The Freerider Pro is the natural successor to the, surprisingly old now, original Impact. Those shoes singlehandedly changed the perception of how sticky a flat pedal shoe could be. Having to physically lift your foot off the pedal to reposition it, rather than just shuffling it sideways, was a revelation and FiveTen can probably take a fair amount of credit for the 50% of mountain bikers who now regularly run flat pedals over SPDs.
The original Impacts, and even relatively modern FiveTens soak up water like a sponge, which is never great for UK riding. The Freerider Pro promises quicker drying and more protection than the regular Freerider. They have less mesh and suede and more synthetic leather. This means a shoe that shrugs off puddle splashes and the detritus and muck of a regular ride. And when the shoes do fill with water (and I do mean fill…), they will dry out again within hours or overnight rather than the week-to-never of more spongey shoes.
Great, solid shoes that have survived daily use commuting, wearing, pubbing, driving and actual riding. They wear well and, well, they wear well.
The new Switchblade is Giro’s answer to those riders looking for a swappable full-face/open-face helmet solution. I’ve been running mine since this time last year for both trail riding with the open helmet and for when a full-face is sensible (or mandatory) with the chin bar in place.
I very rarely wear a full-face helmet (or take part in activities where they’re particularly needed), but the Switchblade’s easy-on/easy-off chin bar appealed.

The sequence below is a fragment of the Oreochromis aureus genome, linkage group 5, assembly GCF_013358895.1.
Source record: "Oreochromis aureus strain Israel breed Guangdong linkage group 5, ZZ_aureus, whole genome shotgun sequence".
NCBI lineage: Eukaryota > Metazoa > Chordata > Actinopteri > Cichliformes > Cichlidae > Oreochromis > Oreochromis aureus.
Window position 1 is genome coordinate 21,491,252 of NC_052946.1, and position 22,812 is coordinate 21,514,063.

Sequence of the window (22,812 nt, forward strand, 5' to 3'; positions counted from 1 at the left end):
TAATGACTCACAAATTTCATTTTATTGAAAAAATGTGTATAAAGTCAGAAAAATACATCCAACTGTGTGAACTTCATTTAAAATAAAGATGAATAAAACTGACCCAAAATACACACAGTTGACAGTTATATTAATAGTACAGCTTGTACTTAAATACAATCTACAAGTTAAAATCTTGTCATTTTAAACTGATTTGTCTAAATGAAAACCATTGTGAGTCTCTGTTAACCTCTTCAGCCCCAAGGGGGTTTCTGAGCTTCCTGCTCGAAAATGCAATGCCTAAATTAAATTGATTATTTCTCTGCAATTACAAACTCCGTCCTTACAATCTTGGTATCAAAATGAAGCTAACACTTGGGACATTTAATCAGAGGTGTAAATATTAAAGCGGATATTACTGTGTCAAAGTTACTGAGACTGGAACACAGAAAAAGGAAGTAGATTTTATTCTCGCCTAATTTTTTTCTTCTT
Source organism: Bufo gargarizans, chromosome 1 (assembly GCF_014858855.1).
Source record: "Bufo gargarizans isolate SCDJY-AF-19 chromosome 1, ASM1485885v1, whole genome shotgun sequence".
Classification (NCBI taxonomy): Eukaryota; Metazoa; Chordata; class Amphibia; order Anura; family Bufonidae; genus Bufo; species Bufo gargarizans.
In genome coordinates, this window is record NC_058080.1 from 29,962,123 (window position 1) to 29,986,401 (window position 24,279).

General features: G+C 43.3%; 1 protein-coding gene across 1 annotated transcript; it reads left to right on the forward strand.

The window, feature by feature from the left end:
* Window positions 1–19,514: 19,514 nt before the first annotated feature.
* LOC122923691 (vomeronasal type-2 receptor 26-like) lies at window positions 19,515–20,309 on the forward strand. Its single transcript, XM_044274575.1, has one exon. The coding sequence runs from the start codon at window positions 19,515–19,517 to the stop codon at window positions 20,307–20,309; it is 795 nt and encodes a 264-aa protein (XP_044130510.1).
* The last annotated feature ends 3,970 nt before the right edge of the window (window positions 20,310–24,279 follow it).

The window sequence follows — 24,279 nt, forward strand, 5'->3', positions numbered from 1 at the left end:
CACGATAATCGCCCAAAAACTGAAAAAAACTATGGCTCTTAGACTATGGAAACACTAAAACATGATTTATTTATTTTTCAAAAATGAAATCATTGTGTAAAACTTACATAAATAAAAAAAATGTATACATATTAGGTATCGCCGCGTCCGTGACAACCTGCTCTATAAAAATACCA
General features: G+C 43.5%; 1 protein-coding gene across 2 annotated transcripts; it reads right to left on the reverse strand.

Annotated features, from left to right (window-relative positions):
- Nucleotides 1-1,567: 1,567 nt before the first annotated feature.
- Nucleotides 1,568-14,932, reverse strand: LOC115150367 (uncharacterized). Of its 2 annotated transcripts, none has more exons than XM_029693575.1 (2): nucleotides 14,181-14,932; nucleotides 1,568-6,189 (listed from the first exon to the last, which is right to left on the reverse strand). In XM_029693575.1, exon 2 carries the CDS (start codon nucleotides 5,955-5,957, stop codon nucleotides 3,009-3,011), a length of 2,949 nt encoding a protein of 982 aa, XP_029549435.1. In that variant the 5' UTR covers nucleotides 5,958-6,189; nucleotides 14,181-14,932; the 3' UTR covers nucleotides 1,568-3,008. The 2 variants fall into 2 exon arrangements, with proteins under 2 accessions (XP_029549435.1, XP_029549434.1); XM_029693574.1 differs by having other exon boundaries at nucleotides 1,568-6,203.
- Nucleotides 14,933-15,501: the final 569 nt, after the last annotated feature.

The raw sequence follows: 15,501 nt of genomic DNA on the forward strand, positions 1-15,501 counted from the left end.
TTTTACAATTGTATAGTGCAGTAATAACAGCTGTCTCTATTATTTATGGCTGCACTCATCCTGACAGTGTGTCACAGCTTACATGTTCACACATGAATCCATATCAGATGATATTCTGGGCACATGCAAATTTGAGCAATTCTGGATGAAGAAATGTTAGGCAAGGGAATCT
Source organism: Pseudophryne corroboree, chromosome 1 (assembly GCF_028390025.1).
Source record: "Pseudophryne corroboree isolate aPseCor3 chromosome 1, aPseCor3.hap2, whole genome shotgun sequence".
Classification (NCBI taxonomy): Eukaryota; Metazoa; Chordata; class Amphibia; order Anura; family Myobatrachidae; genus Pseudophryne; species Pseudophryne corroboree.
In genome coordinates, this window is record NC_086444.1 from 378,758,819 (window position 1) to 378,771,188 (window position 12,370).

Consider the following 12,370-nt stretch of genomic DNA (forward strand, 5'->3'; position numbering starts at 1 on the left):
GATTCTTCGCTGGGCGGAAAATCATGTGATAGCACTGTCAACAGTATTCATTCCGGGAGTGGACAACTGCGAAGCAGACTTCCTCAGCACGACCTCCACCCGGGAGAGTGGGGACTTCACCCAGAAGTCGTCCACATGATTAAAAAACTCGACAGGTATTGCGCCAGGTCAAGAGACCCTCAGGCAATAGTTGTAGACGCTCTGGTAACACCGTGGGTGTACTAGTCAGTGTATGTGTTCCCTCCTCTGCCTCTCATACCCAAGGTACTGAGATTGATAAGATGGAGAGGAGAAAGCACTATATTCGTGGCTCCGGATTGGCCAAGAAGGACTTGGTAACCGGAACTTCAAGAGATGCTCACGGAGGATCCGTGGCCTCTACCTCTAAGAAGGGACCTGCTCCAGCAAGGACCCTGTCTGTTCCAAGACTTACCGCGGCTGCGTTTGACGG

Despite the deep coverage, the Switchblade is one of the better ventilated of the full-coverage trail helmets out there. Having tried several similar trail helmets, this has been the most comfortable fit for me. As for the chin bar, after a short adjustment period, it was simple and quick to put on and remove, even with gloves on, and once locked in place, the helmet feels and behaves like a regular full-face helmet (and a well-vented one at that).
I’ve found it hard to get the helmet on and off with the bar in place, so I’ve resorted to a two-stage removal process, which wasn’t a problem in, say, the Fort William gondola, or in an uplift van.
Needless to say, the day I wasn’t wearing the chin bar was the day that I went over the bars onto my face, but the helmet saved the rest of my head that day and now that it’s done its job, I’ll be ordering another.
TweedLove G-Form Enjoyro
A few issues ago I announced my ‘retirement’ from enduro racing. Not because I don’t enjoy it, but because it’s very hard to get out of the way of people who are taking it more (way more) seriously than I am. I’m usually just happy to get down in one piece and I’d rather not ruin the run of someone who’s trying to pin it.